CA-02-207 Remington v Roberson

COURT OF APPEALS OF ARKANSAS, DIVISION III

CA 02-207

Mary REMINGTON v. John T. ROBERSON

Opinion delivered February 12, 2003

98 S.W.3d 44

HONORABLE TERRY CRABTREE, JUDGE


1. Appeal & error — probate cases — standard of review. — Probate cases are reviewed de novo and the appellate court will not reverse the probate judge’s findings of fact unless they are clearly erroneous; a finding is clearly erroneous when, although there is evidence to support it, the appellate court is left on the entire evidence with the firm conviction that a mistake has been committed; while the appellate court will not overturn the probate judge’s factual determinations unless they are clearly erroneous, it is free in a de novo review to reach a different result required by the law.

2. Appeal & error — probate cases — credibility of witnesses left to probate judge. — On appeal, due deference is given to the superior position of the probate judge to determine credibility of the witnesses and the weight to be accorded their testimony.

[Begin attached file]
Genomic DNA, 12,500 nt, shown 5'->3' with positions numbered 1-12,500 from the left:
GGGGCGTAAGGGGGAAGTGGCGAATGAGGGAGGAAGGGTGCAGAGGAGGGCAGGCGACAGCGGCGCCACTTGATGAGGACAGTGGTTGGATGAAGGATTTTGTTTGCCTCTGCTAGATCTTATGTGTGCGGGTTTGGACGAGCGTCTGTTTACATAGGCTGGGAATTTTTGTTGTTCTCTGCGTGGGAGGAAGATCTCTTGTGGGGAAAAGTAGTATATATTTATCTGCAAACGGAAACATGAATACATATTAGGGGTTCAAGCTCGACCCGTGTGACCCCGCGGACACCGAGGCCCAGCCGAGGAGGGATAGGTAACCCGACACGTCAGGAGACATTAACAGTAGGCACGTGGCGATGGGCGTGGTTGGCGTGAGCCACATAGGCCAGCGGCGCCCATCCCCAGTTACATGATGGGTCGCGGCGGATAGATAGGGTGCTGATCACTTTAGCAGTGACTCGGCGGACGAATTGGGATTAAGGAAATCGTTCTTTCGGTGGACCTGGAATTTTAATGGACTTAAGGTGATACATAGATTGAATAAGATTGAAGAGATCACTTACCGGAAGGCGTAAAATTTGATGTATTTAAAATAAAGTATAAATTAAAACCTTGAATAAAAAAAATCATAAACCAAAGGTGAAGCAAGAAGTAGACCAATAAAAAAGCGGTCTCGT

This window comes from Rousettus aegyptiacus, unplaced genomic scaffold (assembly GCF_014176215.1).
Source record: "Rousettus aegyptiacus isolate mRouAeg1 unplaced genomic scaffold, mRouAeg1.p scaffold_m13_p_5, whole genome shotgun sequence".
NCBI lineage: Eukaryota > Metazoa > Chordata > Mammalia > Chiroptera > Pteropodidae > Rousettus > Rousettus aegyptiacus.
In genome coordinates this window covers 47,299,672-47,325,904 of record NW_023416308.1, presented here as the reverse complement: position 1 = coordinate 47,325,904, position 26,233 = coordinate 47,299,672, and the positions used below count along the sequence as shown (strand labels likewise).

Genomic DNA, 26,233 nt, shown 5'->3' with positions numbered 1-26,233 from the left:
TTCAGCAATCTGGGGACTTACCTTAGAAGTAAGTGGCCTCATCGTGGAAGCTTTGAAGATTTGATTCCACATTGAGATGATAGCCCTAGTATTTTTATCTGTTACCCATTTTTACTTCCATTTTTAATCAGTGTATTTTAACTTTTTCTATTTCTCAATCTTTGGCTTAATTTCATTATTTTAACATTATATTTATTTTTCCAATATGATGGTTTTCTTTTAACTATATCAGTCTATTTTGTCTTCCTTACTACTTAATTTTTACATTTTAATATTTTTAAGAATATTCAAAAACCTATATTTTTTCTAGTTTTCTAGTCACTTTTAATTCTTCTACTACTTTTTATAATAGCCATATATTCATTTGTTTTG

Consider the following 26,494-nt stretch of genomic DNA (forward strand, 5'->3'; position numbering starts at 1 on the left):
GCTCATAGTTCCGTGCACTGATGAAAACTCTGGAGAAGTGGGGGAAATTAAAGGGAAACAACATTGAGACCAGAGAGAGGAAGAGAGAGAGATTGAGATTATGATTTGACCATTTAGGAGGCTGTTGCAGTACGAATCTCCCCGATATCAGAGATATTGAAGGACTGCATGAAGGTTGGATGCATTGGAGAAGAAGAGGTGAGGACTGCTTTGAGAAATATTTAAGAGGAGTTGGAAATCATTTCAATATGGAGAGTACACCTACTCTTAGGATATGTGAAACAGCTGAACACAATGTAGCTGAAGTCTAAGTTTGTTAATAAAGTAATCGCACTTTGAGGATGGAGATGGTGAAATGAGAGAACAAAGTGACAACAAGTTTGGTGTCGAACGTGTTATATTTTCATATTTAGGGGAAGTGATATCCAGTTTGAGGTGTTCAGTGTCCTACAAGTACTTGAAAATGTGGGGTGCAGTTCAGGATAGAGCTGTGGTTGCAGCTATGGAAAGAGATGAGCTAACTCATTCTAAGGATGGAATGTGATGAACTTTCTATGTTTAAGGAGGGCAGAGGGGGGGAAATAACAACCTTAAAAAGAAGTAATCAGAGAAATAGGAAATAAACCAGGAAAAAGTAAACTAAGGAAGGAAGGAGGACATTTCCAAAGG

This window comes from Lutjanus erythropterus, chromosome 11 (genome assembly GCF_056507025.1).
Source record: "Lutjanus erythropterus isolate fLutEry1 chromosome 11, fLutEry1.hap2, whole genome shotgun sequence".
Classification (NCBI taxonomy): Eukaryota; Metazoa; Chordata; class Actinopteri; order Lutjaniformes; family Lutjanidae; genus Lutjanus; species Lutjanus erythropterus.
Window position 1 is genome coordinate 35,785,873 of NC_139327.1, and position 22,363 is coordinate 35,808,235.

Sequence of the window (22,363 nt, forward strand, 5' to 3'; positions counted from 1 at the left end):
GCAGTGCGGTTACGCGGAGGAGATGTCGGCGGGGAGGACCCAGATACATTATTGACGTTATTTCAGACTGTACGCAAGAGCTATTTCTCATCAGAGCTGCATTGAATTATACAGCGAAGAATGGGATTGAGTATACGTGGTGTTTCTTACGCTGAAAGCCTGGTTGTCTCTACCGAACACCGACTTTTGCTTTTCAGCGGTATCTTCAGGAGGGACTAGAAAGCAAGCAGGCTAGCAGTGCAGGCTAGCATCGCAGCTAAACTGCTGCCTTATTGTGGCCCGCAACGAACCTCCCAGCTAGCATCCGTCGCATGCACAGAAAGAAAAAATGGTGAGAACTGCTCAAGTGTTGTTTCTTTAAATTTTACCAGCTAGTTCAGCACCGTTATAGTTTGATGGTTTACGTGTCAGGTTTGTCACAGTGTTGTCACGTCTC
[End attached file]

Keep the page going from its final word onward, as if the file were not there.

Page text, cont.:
3. Wills — destruction of will — presumption. — There is a presumption that a testator destroyed a will, executed by him in his lifetime, with the intention of revoking the will, if he retained custody of the will or had access to it, and if it could not be found after his death; this presumption may be overcome by proof.

4. Wills — proving will — burden of proof. — The proponent of the will has the burden of proving by a preponderance of the evidence that the decedent did not revoke the will duringhis lifetime.

5. Wills — lost wills — proof required. — Under Ark. Code Ann. § 28-40-302 (1987), the proponent of a lost will must establish the terms of the will and that the will was in existence or that the will was fraudulently destroyed in the lifetime of the testator.